Protests zones, how dare they! Just for fun, I googled “University of Montana free speech zone” and found this:

The area between Mansfield Library and the University Center is designated as the Free Speech Zone. Use of the Free Speech Zone may only be restricted in terms of speaking time and volume.

The Oval may be used for other speech purposes upon approval of the President. Request to use the Oval is done through the University Center Event Planning Office. Speakers in the Oval may not interfere with The University’s educational mission by being too loud and disrupting classroom activities.

The authoritarian policies of the Russian state will be receiving lots of righteous indignation by all kinds of do-gooding western advocacy groups, most of it well-intentioned and genuine, I’m sure (I’m not trying to sound sarcastic here).

My worry is that those using their time, energy, and resources will be doing so without giving enough thought to the geopolitics of homosexuality.

In that post, the country I chose to contrast the Olympic concern-trolling of Russia was Saudi Arabia, assuring readers that it’s been a long time (12 years) since our Saudi friends have beheaded one of their subjects for being gay.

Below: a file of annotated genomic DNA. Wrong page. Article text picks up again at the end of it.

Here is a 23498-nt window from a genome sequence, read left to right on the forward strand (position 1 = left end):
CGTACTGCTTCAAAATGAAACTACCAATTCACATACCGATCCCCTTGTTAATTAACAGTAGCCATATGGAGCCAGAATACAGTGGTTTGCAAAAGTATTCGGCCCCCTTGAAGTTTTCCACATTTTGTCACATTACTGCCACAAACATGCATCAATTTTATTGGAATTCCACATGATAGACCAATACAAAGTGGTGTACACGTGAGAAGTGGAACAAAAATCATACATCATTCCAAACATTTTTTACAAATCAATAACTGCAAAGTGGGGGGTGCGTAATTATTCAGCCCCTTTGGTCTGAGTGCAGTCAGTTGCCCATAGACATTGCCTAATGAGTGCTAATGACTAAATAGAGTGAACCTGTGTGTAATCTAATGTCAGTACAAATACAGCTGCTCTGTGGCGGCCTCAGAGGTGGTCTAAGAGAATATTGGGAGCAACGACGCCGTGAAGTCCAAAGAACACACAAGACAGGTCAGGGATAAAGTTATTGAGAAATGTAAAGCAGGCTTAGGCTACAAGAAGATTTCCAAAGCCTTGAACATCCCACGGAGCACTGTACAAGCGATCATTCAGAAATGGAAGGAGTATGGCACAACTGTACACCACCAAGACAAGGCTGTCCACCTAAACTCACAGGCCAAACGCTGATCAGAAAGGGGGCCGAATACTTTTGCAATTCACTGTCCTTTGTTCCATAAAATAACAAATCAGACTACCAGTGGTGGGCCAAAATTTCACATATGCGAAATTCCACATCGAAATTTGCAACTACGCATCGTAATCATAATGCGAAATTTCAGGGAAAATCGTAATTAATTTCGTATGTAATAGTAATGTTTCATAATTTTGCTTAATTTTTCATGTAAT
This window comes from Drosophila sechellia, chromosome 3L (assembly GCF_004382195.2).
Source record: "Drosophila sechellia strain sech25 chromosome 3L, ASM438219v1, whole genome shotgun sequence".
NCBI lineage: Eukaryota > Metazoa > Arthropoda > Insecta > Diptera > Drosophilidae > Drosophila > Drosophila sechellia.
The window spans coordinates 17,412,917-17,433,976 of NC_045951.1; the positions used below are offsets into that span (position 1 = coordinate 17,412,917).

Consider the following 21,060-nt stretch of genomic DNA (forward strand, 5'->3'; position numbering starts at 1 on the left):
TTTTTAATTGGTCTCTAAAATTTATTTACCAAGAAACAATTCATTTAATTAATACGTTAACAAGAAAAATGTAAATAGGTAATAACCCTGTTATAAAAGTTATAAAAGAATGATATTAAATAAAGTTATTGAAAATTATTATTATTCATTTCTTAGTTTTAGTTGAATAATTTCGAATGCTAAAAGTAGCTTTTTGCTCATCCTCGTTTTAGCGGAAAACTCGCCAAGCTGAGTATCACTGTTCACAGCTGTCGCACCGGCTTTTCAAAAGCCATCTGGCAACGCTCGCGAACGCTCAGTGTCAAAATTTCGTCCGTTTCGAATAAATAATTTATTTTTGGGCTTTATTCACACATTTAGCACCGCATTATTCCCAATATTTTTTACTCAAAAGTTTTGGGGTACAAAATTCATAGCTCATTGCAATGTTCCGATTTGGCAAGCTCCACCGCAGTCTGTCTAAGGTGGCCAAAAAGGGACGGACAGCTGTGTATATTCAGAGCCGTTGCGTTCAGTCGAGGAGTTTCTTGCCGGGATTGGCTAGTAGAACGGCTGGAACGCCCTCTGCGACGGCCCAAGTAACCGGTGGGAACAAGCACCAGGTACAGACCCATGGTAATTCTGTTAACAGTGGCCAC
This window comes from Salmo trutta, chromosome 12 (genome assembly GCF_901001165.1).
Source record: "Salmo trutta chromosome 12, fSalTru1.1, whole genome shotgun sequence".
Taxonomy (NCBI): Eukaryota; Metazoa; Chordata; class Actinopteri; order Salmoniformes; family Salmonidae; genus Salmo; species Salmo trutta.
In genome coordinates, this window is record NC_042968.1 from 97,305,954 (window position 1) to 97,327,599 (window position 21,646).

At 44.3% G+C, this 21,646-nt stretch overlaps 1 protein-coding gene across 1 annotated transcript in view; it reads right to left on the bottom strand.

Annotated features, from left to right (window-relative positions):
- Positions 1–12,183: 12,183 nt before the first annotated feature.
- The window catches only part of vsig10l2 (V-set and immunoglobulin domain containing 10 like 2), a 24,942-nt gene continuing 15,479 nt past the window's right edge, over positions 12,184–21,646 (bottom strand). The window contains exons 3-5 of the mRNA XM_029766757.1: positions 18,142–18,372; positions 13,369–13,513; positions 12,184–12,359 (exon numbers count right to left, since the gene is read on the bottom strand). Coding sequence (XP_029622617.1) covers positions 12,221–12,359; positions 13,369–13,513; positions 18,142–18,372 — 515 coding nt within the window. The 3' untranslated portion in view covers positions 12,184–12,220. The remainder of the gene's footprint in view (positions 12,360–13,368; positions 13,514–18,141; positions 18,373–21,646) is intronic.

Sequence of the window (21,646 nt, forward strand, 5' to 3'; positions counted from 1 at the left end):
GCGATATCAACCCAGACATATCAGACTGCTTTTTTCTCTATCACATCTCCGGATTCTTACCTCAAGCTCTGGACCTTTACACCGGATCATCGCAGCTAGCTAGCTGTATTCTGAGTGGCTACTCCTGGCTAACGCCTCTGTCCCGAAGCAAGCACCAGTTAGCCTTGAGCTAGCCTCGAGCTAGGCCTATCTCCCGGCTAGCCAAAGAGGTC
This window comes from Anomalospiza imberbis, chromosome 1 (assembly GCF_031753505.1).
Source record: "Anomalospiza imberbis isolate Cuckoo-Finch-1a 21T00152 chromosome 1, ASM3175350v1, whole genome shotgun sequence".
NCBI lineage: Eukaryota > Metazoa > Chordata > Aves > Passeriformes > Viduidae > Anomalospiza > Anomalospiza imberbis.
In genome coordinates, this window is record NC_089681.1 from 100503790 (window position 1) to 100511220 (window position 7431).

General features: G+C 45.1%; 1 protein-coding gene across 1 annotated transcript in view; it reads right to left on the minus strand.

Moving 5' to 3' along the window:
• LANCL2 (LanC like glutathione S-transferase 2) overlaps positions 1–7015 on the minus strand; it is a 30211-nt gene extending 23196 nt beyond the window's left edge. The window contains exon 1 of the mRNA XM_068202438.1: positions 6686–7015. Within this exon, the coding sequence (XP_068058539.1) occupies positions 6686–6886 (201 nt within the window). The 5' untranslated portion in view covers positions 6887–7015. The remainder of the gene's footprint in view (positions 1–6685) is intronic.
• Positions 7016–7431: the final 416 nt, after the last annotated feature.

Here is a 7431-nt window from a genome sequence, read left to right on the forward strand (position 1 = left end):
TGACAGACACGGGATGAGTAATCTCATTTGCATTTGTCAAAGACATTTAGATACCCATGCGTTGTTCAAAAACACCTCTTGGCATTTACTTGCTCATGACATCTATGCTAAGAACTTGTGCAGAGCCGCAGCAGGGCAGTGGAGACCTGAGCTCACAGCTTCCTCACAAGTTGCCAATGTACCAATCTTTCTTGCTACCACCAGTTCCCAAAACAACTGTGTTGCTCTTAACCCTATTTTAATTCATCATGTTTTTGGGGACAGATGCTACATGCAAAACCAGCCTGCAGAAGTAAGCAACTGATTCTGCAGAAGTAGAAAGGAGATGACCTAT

The brutality of the Saudi monarchy—especially Prince Bandar—is taking on a sinister tone after the Volgograd bombings. That link is CNN, and trots out Chechen separatists. A more likely Saudi Arabian perp won’t get CNN’s interest unless directed from above. That link is from b at Moon of Alabama, a perspective I’m thankful to have.

Russian citizens are getting blowback for something, and it might have something to do with oil and the proxy war in Syria.

Speaking of Syria, there are some headlines coming in under the holiday radar that may be used down the road—like Syria misses deadline to remove chemical weapons.

Israeli leaders are also expressing their displeasure at US foreign policy by trying to humiliate John Kerry, again. From Mondoweiss:

A top minister is scheduled to attend a Thursday dedication ceremony for a new Israeli neighborhood in a Jordan Valley settlement while US Secretary of State John Kerry is to be in the region, a move that could threaten to further complicate the ongoing peace process. Interior Minister Gideon Sa’ar and other lawmakers are scheduled to visit the Jordan Valley community of Gitit and attend a ceremony during which “actual construction… on a new neighborhood” will take place, according to the organizers.

Add Iran to the mix, and the counter threat from the Iranian parliament to accelerate enrichment if Congress passes new sanctions, and we’ve got quite a few brewing headaches that could go aneurysm.

2014, here we go.